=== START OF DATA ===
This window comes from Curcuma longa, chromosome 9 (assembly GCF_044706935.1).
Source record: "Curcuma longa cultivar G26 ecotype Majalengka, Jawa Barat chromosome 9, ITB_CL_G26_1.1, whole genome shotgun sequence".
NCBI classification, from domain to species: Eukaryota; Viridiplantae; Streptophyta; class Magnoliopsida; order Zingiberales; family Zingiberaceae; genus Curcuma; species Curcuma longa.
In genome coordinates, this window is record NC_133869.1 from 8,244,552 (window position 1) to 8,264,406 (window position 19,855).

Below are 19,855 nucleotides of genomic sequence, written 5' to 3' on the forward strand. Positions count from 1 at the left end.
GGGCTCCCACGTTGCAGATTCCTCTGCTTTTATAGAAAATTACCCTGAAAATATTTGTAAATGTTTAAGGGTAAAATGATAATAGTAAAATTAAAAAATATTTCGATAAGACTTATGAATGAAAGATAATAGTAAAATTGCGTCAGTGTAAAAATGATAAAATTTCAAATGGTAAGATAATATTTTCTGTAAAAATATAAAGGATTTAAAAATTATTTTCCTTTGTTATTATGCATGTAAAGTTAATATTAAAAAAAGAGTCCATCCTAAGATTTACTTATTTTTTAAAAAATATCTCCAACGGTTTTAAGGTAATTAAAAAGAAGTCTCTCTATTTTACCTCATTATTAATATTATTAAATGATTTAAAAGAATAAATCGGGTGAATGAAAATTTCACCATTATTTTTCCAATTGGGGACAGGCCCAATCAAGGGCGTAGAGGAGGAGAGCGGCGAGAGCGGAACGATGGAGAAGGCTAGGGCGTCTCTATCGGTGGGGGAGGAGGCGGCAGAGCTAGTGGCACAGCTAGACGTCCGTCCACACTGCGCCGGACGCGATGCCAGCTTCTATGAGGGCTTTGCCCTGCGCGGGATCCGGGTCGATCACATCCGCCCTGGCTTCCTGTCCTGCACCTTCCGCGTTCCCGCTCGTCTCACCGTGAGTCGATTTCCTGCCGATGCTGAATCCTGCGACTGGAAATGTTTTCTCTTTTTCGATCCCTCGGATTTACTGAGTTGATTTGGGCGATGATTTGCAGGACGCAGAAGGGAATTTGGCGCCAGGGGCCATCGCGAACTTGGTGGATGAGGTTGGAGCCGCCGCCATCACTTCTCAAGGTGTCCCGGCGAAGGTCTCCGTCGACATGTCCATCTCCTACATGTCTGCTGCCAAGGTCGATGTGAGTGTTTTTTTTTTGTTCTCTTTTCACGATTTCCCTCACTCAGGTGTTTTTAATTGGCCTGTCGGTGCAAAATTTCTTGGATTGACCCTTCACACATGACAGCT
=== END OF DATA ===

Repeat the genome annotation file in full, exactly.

This window comes from Curcuma longa, chromosome 9 (assembly GCF_044706935.1).
Source record: "Curcuma longa cultivar G26 ecotype Majalengka, Jawa Barat chromosome 9, ITB_CL_G26_1.1, whole genome shotgun sequence".
NCBI classification, from domain to species: Eukaryota; Viridiplantae; Streptophyta; class Magnoliopsida; order Zingiberales; family Zingiberaceae; genus Curcuma; species Curcuma longa.
In genome coordinates, this window is record NC_133869.1 from 8,244,552 (window position 1) to 8,264,406 (window position 19,855).

Below are 19,855 nucleotides of genomic sequence, written 5' to 3' on the forward strand. Positions count from 1 at the left end.
GGGCTCCCACGTTGCAGATTCCTCTGCTTTTATAGAAAATTACCCTGAAAATATTTGTAAATGTTTAAGGGTAAAATGATAATAGTAAAATTAAAAAATATTTCGATAAGACTTATGAATGAAAGATAATAGTAAAATTGCGTCAGTGTAAAAATGATAAAATTTCAAATGGTAAGATAATATTTTCTGTAAAAATATAAAGGATTTAAAAATTATTTTCCTTTGTTATTATGCATGTAAAGTTAATATTAAAAAAAGAGTCCATCCTAAGATTTACTTATTTTTTAAAAAATATCTCCAACGGTTTTAAGGTAATTAAAAAGAAGTCTCTCTATTTTACCTCATTATTAATATTATTAAATGATTTAAAAGAATAAATCGGGTGAATGAAAATTTCACCATTATTTTTCCAATTGGGGACAGGCCCAATCAAGGGCGTAGAGGAGGAGAGCGGCGAGAGCGGAACGATGGAGAAGGCTAGGGCGTCTCTATCGGTGGGGGAGGAGGCGGCAGAGCTAGTGGCACAGCTAGACGTCCGTCCACACTGCGCCGGACGCGATGCCAGCTTCTATGAGGGCTTTGCCCTGCGCGGGATCCGGGTCGATCACATCCGCCCTGGCTTCCTGTCCTGCACCTTCCGCGTTCCCGCTCGTCTCACCGTGAGTCGATTTCCTGCCGATGCTGAATCCTGCGACTGGAAATGTTTTCTCTTTTTCGATCCCTCGGATTTACTGAGTTGATTTGGGCGATGATTTGCAGGACGCAGAAGGGAATTTGGCGCCAGGGGCCATCGCGAACTTGGTGGATGAGGTTGGAGCCGCCGCCATCACTTCTCAAGGTGTCCCGGCGAAGGTCTCCGTCGACATGTCCATCTCCTACATGTCTGCTGCCAAGGTCGATGTGAGTGTTTTTTTTTTGTTCTCTTTTCACGATTTCCCTCACTCAGGTGTTTTTAATTGGCCTGTCGGTGCAAAATTTCTTGGATTGACCCTTCACACATGACAGCT